Thursday, 14 June 2012

Perspective of cultural value from Okai’s debut solo


It took a lecture, delivered by African art scholar, Prof. Perkin Foss during one of the Harmattan Workshops at Agbar Otto, Delta State, for young sculptor, Phillips Lexie Nzekwe Okai to be alerted on the possibility of the extinction of his mother tongue.
  Bringing that experience to bear on his work, Okai decided to strengthen African values and culture as he showcases sculptures and few paintings in his debut solo exhibition titled ‘Perspective’, at Quintessence Gallery Falomo, Lagos. The show opens tomorrow and runs till June 30, 2012.
  The curator of Quintessence Gallery, Moses Ohiomokhare stated that the artist’s desire to                                                                               
advance the creation and understanding of sculpture and its unique contribution to society is central to the exhibition.
  He noted that Okai has produced an “array of sculptural pieces that represent the passion, love, agitation, outburst and agonies of our people. His works are semi-abstract of the human figures, landscapes, and animals. In these you find a lot of intellectual pondering thrown into the works. You also see the desire to expand our understanding and appreciate the subject matter even as the artist draws his energy from a supportive environment. The works are in two and three dimensions in wood and mixed media.”
  For better understanding of the themes, Okai has segmented the show into three parts such as In The Pageant series, The Mood and The Re-Enactment. He disclosed that “In The Pageant I and II are rites and festivals in exaggerated forms, which inform us about our way of life in the past and present; The Mood forms represent the economic woes the nation currently being faces; and The Re-Enactment Series pursues the need for us to reconstruct our world. In all his works, you cannot fail to recognise his signature forms.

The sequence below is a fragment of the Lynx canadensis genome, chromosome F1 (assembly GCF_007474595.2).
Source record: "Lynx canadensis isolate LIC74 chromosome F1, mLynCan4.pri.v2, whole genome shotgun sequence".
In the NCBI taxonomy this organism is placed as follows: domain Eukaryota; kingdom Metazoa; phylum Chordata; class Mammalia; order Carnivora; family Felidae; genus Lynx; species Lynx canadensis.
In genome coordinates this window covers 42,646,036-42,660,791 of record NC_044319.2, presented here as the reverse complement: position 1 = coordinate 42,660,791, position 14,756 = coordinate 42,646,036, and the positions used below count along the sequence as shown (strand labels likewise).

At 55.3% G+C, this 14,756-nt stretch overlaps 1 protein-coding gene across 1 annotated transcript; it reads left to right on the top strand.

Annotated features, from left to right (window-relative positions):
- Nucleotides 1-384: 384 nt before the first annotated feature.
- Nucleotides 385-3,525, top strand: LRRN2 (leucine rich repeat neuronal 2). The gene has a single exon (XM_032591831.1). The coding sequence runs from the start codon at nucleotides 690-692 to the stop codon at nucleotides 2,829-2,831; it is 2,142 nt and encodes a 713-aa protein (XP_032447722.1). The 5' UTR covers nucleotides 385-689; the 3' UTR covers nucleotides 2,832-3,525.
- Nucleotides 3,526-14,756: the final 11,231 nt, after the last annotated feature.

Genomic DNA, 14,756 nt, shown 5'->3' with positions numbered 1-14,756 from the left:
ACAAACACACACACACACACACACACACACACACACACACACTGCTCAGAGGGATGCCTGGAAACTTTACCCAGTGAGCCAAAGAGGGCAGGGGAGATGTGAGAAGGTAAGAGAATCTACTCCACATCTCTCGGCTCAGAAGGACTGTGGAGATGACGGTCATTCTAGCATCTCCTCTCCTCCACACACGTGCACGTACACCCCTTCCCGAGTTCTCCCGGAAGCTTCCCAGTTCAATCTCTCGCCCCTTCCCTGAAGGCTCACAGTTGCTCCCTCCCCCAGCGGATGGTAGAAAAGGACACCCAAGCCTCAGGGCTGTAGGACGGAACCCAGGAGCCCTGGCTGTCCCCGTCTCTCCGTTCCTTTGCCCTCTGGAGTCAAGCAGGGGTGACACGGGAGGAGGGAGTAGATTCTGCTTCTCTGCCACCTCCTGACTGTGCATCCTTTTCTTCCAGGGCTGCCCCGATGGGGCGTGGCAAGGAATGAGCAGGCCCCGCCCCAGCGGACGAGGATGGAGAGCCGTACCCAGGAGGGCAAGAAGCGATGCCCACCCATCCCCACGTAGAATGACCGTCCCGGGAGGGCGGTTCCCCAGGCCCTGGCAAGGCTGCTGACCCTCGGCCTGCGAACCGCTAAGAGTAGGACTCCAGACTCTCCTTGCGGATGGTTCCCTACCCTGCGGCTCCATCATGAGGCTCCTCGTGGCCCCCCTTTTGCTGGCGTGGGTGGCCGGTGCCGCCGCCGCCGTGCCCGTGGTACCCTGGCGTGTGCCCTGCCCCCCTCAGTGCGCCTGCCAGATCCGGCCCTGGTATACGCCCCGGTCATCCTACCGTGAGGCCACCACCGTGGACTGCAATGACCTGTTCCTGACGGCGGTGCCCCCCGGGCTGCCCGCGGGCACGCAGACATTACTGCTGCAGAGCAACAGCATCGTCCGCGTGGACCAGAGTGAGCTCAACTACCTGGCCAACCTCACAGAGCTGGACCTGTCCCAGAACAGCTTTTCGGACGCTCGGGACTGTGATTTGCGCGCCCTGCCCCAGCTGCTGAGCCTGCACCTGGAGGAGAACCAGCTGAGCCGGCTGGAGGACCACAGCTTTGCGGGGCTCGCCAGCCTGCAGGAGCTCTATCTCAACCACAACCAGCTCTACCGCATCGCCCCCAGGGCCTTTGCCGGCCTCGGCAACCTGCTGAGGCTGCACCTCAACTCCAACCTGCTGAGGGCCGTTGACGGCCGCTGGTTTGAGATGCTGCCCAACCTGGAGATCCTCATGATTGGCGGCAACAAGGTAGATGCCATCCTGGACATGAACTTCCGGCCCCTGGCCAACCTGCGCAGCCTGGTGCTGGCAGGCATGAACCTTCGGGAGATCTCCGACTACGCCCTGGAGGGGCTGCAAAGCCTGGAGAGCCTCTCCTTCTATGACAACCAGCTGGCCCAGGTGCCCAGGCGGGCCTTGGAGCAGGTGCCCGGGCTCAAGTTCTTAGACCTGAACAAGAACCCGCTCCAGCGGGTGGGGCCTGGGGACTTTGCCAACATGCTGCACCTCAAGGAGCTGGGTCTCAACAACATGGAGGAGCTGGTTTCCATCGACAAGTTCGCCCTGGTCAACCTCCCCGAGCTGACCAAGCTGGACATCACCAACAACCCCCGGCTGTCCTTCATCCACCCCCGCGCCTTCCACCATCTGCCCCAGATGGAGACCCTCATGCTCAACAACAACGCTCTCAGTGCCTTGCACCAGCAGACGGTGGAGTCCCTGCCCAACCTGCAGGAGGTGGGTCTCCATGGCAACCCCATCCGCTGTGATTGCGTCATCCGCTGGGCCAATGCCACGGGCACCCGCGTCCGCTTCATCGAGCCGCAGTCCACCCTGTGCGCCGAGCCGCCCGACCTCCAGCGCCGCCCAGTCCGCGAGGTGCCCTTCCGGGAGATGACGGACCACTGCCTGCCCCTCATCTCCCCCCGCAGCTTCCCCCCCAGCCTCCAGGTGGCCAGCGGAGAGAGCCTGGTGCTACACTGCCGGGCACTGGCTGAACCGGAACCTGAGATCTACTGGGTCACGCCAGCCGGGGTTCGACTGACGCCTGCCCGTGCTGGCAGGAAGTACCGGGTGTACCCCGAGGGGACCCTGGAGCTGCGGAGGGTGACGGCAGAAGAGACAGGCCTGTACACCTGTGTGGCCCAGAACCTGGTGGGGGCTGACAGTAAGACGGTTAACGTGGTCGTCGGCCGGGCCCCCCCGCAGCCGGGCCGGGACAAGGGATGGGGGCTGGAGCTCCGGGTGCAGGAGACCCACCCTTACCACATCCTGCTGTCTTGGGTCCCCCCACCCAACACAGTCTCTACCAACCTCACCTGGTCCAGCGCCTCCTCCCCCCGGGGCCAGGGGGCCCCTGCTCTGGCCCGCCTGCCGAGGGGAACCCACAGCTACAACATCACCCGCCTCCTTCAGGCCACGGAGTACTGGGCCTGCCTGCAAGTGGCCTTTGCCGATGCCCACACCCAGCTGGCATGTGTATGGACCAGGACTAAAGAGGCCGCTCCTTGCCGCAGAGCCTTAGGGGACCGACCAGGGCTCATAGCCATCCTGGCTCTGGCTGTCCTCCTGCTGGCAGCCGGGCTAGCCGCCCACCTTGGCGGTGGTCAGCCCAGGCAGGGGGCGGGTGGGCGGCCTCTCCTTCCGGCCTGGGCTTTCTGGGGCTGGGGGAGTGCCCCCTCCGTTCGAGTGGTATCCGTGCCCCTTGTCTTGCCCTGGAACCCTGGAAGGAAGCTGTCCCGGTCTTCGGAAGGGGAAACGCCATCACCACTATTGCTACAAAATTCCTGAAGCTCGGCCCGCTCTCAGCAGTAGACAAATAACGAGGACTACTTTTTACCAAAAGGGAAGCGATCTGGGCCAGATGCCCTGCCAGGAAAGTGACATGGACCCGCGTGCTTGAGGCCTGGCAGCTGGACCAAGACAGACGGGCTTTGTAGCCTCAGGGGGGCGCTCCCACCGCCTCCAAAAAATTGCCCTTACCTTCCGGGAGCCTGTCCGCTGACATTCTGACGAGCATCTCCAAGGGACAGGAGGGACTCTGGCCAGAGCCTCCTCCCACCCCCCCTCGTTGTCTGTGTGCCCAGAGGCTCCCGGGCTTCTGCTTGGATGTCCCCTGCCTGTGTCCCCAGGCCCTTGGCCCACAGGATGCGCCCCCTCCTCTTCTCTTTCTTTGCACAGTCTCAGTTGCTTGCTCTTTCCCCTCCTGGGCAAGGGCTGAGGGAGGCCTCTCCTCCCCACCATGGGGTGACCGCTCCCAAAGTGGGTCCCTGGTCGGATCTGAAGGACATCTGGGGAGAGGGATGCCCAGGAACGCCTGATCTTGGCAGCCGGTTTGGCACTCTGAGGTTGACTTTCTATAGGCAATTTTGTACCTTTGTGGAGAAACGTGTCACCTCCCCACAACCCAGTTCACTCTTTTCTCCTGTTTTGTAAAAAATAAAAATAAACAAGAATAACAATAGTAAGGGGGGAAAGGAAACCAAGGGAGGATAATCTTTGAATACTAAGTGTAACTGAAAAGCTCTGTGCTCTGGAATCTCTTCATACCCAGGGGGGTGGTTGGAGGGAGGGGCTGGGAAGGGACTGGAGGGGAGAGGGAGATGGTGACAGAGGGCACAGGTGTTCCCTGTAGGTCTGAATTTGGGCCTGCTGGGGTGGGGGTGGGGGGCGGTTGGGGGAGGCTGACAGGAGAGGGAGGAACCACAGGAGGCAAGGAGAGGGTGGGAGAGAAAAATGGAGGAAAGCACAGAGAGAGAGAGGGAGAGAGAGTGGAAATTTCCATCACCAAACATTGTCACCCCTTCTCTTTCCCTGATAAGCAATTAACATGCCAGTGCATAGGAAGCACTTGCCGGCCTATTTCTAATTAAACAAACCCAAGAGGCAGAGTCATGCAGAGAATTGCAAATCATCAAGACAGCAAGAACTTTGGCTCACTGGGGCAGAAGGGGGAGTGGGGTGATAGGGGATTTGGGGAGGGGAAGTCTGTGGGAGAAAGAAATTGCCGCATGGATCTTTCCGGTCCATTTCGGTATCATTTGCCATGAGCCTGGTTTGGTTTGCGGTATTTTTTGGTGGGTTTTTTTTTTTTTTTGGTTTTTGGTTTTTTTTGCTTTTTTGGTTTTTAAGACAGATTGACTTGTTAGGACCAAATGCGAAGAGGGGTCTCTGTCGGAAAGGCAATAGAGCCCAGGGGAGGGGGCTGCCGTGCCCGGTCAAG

Ohiomokhare explained that the concave forms in his works are an expression of the past, the convex represents the present and the void or hollow represents the future, which is expressive of time to come and the likelihood of future success.
  He recalled how Quintessence had followed the artist’s steady progress since his participation in a group exhibition by doctoral students of Delta State University (DELSU), Abraka Group of Artists at Quintessence last year. “We have observed that his art continues to document “the constant movement and expressions of humanity in his environment”, in his attempt to offer solutions to the problems of society.”
  Currently the chief resident sculptor of Akademik Studios of Arts in Asaba, Okai is doing a doctorate programme in Studio (sculpture) at Delta State University, Abraka. He derives his influence from one of the world’s most celebrated English sculptors, Henry Spencer Moore, who was best known for his semi-abstract monumental bronze sculptures. Henry said in one of his quotes that “the creative habit is like a drug. The particular obsession changes, but the excitement, the thrill of your creation lasts.”
  Okai’s well-organised forms appeal to your faculty of sight, imagination and emotions and art critics and admirers of art will find out that a great sculptor is indeed emerging in our continent.
  The gallery is excited about his works and “trust that our appreciation of sculpture will increase. We must recognise that sculpture is one of the greatest contributions of visual art Nigerians have offered the world”.

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